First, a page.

Studies of speciation in the ferns and lycophytes remain based primarily on circumstantial evidence. Our definition of monophyletic groups continues to improve (see Chapters 13, 15, and 16), and, therefore, so does the accuracy of comparing levels of diversity within and among lineages. With accurate assessment of the amount of change that is associated with the origins of species, we can consider more confidently the events and/or mechanisms that have caused that change. As it has now been demonstrated that ferns and lycophytes have breeding systems that are directly comparable to those of seed plants and as sophisticated molecular tools provide even more fine-grained interpretations of the genetic variation in populations, it will be possible to draw on the many models and hypotheses that have been proposed in work with other groups of plants. Even now it is possible to develop hypotheses that explain populationlevel mechanisms for maintaining and modifying genetic variation (see Chapter 4), providing a much improved foundation for understanding speciation mechanisms. Just as with other plant groups, combining mechanisms operating in populations with regional and global patterns of biogeography and vicariance will generate robust hypotheses to explain and model speciation in ferns and lycophytes.
At the same time as the basis for establishing a solid understanding of primary speciation is developed, current interest in and understanding of poly-ploidy as a powerful force in generating opportunities for radical reorganization of genomes and rapid change in lineages should extend to the ferns and lycophytes. Especially considering the unique combination in the homo-sporous groups of high chromosome numbers and genetic diploidy, ferns and lycophytes should yield important perspectives on this emerging and exciting element of the genetics of organisms. Clearly, polyploidy is an important agent of genetic change and without exploring the fern and lycophyte genomes, a full understanding of the history of evolutionary progress will not be obtained (see Chapter 7).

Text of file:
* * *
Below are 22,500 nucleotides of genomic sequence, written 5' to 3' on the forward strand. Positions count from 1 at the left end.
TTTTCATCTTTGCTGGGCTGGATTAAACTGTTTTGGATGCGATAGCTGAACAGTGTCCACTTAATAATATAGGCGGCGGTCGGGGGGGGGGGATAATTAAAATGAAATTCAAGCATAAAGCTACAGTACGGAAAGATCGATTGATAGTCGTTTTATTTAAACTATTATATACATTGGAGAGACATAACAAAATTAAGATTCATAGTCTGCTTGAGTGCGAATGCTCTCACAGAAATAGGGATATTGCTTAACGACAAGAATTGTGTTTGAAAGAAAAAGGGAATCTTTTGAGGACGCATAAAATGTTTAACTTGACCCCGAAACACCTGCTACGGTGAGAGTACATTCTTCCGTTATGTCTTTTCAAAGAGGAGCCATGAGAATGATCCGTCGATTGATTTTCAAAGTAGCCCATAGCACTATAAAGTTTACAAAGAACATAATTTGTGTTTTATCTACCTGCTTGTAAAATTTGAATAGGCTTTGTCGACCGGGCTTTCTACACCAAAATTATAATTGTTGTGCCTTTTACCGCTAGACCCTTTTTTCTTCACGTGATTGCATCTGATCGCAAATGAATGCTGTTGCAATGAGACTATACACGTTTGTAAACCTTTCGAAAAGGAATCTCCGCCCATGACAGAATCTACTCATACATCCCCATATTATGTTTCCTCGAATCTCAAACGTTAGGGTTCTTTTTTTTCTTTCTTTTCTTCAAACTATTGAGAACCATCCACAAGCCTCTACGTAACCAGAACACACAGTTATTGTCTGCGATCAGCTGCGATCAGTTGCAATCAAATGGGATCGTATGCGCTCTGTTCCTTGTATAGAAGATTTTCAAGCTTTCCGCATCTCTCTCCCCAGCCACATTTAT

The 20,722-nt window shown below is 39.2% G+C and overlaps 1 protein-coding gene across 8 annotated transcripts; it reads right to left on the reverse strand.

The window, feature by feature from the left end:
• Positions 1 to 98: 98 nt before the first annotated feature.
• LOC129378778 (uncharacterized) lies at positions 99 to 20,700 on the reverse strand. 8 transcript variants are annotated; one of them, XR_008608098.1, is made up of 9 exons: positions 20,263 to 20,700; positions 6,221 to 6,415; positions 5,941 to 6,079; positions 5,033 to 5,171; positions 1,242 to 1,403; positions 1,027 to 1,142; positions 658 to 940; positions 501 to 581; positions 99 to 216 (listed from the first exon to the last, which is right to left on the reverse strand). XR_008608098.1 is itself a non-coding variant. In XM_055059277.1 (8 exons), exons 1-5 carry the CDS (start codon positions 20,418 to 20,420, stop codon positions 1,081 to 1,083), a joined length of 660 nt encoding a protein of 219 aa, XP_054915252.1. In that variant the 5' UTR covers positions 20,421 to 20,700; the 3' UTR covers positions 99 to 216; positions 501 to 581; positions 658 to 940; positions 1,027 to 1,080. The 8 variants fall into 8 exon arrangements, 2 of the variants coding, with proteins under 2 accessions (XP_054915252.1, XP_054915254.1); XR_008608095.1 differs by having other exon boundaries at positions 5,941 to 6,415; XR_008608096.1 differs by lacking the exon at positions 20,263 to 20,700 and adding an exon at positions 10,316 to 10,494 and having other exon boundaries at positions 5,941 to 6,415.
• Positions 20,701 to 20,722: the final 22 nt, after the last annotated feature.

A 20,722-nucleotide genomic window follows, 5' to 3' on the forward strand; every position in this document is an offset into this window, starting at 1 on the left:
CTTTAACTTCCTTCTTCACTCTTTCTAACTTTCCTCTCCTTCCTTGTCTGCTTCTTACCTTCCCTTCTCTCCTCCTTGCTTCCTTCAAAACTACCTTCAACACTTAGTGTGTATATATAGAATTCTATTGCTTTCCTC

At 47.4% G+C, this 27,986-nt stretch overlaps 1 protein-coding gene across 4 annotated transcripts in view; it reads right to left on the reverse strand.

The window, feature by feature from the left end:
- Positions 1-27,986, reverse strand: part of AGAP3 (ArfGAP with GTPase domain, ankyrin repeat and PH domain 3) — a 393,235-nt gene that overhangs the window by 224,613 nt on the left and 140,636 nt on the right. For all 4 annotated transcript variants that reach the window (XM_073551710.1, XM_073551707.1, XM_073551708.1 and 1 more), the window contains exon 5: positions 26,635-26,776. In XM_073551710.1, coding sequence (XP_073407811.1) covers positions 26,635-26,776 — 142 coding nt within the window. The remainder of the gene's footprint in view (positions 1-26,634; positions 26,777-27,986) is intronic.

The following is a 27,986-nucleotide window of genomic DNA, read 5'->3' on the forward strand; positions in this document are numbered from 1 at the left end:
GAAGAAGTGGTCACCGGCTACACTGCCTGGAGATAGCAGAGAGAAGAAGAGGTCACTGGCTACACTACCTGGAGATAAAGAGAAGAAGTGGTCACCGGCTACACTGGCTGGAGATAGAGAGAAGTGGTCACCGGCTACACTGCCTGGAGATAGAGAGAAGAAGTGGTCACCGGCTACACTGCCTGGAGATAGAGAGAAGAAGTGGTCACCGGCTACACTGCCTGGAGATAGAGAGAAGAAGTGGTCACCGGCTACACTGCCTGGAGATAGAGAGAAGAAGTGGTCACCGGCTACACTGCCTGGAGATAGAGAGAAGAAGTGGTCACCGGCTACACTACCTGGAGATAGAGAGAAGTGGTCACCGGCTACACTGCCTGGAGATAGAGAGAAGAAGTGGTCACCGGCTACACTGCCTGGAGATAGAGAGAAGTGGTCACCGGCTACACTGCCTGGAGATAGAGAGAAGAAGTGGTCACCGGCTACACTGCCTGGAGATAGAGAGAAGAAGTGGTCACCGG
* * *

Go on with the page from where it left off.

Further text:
Tertiary speciation through polyploid genetic revolutions or through passive silencing of reciprocal loci expands the realm of possibilities for explaining the origins of biodiversity. Especially among widespread polyploid species, considering the patterns of variation within and among populations will yield a superior picture of (1) multiple origins of polyploids, (2) how polyploids change as they migrate, and (3) whether polyploids differ from diploids in how and how fast they become modified over time and distance.
The time is ripe for building on the advances we have made in proposing accurate hypotheses about the phylogenetic trees of relationships among fern and lycophyte lineages (see Chapters 15 and 16). These studies are generating a clear picture of the patterns of change. We should use this phylogenetic foundation to propose and test hypotheses about the processes that resulted in the patterns. These studies also provide robust hypotheses about major lineages, but often the circumscription of the elements of these major lineages requires additional investigation. Especially in tropical regions, where it appears that changes may be rapid and tied to the complex ecology of such areas, our understanding of evolutionary mechanisms is limited at best. Targeting efforts at these regions is critical, and should yield valuable insights and perspectives.